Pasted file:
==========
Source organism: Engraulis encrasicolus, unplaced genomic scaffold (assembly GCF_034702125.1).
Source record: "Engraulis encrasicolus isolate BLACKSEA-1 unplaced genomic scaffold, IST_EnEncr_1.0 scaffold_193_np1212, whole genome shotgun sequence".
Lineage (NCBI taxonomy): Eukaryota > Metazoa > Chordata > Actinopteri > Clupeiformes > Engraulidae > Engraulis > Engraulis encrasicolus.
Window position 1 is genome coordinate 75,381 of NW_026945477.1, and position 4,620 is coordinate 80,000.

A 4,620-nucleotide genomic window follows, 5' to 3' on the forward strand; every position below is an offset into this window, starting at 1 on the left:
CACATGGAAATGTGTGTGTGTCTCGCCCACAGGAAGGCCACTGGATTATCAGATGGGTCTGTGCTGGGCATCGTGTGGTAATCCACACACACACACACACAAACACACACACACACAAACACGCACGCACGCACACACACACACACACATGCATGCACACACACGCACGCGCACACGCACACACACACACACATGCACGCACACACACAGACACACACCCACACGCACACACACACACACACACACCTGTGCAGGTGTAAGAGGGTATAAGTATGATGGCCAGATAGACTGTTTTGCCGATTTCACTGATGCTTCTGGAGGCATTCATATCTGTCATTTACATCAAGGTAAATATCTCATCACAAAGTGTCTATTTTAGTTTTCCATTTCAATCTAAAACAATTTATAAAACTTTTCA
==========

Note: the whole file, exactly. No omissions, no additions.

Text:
Source organism: Engraulis encrasicolus, unplaced genomic scaffold (assembly GCF_034702125.1).
Source record: "Engraulis encrasicolus isolate BLACKSEA-1 unplaced genomic scaffold, IST_EnEncr_1.0 scaffold_193_np1212, whole genome shotgun sequence".
Lineage (NCBI taxonomy): Eukaryota > Metazoa > Chordata > Actinopteri > Clupeiformes > Engraulidae > Engraulis > Engraulis encrasicolus.
Window position 1 is genome coordinate 75,381 of NW_026945477.1, and position 4,620 is coordinate 80,000.

A 4,620-nucleotide genomic window follows, 5' to 3' on the forward strand; every position below is an offset into this window, starting at 1 on the left:
CACATGGAAATGTGTGTGTGTCTCGCCCACAGGAAGGCCACTGGATTATCAGATGGGTCTGTGCTGGGCATCGTGTGGTAATCCACACACACACACACACAAACACACACACACACAAACACGCACGCACGCACACACACACACACACATGCATGCACACACACGCACGCGCACACGCACACACACACACACATGCACGCACACACACAGACACACACCCACACGCACACACACACACACACACACCTGTGCAGGTGTAAGAGGGTATAAGTATGATGGCCAGATAGACTGTTTTGCCGATTTCACTGATGCTTCTGGAGGCATTCATATCTGTCATTTACATCAAGGTAAATATCTCATCACAAAGTGTCTATTTTAGTTTTCCATTTCAATCTAAAACAATTTATAAAACTTTTCA